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Research links pesticides and Parkinson’s disease


March 1, 2011
By Science Daily

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Feb. 23, 2011 – New research shows a link between use of two
pesticides, rotenone and paraquat, and Parkinson's disease. People who
used either pesticide developed Parkinson's disease approximately 2.5
times more often than non-users.

Feb. 22, 2011 – New research shows a link between use of two
pesticides, rotenone and paraquat, and Parkinson's disease. People who
used either pesticide developed Parkinson's disease approximately 2.5
times more often than non-users.

The study was a collaborative effort conducted by researchers at
the National Institute of Environmental Health Sciences (NIEHS), which
is part of the National Institutes of Health, and the Parkinson's
Institute and Clinical Center in Sunnyvale, Calif.

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"Rotenone directly inhibits the function of the mitochondria, the
structure responsible for making energy in the cell," said Freya Kamel,
Ph.D., a researcher in the intramural program at NIEHS and co-author of
the paper appearing online in the journal Environmental Health
Perspectives. "Paraquat increases production of certain oxygen
derivatives that may harm cellular structures. People who used these
pesticides or others with a similar mechanism of action were more
likely to develop Parkinson's disease.

The authors studied 110 people with Parkinson's disease and 358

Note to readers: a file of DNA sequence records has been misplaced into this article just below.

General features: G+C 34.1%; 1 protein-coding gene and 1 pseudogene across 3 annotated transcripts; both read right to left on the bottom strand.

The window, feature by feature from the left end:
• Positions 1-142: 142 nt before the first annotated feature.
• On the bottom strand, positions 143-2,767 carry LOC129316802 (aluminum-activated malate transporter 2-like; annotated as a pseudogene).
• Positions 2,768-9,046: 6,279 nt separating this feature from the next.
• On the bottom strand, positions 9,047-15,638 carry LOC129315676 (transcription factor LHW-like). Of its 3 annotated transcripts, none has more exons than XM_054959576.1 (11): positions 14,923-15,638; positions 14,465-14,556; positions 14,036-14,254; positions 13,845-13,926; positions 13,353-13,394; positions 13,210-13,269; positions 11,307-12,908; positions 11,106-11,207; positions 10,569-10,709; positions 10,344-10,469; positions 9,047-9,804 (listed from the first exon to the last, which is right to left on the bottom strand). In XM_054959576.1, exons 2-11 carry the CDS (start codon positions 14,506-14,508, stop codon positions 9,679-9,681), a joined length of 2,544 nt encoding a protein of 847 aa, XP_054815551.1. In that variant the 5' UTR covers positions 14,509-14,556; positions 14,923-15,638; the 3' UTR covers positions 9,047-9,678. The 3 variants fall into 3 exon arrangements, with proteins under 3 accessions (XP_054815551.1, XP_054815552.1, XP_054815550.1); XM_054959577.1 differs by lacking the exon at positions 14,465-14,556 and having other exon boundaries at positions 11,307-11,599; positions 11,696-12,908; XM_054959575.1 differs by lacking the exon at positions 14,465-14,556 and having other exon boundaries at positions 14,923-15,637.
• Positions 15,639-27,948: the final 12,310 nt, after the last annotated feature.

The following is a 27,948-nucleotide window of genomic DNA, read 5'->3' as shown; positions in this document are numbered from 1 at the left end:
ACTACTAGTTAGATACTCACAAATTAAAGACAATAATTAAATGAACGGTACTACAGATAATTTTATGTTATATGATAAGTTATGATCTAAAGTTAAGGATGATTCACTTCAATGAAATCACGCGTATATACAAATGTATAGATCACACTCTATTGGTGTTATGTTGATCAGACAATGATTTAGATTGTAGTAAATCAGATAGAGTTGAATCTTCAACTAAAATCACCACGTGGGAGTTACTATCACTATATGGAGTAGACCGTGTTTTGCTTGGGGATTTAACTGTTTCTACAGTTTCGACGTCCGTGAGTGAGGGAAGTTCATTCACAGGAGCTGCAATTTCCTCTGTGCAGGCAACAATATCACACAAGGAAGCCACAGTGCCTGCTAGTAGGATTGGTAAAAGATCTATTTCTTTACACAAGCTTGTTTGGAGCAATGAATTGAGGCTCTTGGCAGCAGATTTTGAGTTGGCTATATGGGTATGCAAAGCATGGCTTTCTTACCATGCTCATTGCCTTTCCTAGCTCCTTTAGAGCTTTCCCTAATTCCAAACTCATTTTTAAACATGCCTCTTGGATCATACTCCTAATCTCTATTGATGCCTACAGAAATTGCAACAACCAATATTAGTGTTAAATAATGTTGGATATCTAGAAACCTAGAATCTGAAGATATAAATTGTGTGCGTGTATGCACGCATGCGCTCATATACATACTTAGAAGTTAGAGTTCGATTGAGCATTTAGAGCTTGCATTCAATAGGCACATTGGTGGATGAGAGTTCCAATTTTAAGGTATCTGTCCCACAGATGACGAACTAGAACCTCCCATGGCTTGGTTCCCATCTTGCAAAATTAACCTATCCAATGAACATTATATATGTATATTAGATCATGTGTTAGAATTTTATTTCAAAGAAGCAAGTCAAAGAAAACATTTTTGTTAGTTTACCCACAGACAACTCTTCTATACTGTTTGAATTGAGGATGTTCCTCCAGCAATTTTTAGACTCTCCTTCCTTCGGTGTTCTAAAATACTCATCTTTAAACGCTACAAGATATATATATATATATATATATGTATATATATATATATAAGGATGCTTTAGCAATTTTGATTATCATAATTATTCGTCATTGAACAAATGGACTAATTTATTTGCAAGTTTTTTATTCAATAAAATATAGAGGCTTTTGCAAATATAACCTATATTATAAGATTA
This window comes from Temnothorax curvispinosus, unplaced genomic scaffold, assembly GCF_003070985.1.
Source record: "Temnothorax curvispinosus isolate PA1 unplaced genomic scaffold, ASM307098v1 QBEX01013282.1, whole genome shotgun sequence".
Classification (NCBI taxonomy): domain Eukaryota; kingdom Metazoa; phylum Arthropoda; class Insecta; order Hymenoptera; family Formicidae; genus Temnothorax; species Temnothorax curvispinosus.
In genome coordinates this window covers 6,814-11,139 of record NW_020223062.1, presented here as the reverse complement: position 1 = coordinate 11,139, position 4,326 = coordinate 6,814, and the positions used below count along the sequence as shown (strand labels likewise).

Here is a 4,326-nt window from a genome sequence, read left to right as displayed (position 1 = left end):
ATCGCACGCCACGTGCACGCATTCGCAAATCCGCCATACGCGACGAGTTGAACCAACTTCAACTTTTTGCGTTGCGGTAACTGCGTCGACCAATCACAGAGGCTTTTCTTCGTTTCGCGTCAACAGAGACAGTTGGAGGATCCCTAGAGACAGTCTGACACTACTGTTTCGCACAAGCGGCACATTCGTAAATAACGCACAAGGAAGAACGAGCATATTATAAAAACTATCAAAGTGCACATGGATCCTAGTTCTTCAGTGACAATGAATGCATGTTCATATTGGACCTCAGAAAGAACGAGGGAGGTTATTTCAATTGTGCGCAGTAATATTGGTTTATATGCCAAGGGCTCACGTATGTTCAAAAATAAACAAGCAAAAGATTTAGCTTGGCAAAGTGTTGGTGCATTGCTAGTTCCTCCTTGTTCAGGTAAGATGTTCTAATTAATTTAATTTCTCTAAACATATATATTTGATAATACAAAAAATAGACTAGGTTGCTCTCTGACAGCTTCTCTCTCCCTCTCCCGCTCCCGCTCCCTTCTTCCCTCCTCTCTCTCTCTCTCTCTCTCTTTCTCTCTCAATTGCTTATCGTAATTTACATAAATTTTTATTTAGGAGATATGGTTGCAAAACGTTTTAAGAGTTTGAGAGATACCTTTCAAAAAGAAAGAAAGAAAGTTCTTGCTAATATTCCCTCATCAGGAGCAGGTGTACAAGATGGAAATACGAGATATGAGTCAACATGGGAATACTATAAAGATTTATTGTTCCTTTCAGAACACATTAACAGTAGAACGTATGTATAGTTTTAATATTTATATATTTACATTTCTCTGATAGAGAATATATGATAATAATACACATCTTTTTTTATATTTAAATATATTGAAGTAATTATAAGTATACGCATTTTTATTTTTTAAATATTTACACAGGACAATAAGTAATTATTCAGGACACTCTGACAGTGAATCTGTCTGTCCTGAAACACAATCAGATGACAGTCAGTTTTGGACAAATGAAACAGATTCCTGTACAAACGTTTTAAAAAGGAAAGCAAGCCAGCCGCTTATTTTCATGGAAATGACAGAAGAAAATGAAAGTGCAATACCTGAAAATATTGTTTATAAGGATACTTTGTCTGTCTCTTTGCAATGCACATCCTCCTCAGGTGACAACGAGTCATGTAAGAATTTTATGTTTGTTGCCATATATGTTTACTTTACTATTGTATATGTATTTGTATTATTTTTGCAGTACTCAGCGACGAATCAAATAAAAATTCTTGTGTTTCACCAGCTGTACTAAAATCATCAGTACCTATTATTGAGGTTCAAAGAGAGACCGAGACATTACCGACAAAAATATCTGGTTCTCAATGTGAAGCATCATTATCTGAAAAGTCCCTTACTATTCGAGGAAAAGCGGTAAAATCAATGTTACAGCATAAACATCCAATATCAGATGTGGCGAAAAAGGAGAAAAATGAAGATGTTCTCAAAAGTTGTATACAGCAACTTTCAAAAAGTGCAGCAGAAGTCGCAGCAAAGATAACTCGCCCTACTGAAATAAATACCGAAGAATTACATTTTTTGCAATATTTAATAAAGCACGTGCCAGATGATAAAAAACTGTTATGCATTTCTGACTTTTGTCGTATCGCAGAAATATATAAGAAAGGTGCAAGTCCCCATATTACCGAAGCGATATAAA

matched controls from the Farming and Movement Evaluation (FAME) Study
to investigate the relationship between Parkinson's disease and
exposure to pesticides or other agents that are toxic to nervous
tissue. FAME is a case-control study that is part of the larger
Agricultural Health Study, a study of farming and health in
approximately 90,000 licensed pesticide applicators and their spouses.
The investigators diagnosed Parkinson's disease by agreement of
movement disorder specialists and assessed the lifelong use of
pesticides using detailed interviews.

There are no home garden or residential uses for either paraquat or
rotenone currently registered. Paraquat use has long been restricted to
certified applicators, largely due to concerns based on studies of
animal models of Parkinson's disease. Use of rotenone as a pesticide to
kill invasive fish species is currently the only allowable use of this
pesticide.

"These findings help us to understand the biologic changes
underlying Parkinson's disease. This may have important implications
for the treatment and ultimately the prevention of Parkinson's
disease," said Caroline Tanner, M.D., Ph.D., clinical research director
of the Parkinson's Institute and Clinical Center, and lead author of
the article.

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The above story is reprinted (with editorial adaptations by
ScienceDaily staff) from materials provided by NIH/National Institute
of Environmental Health Sciences, via EurekAlert!, a service of AAAS.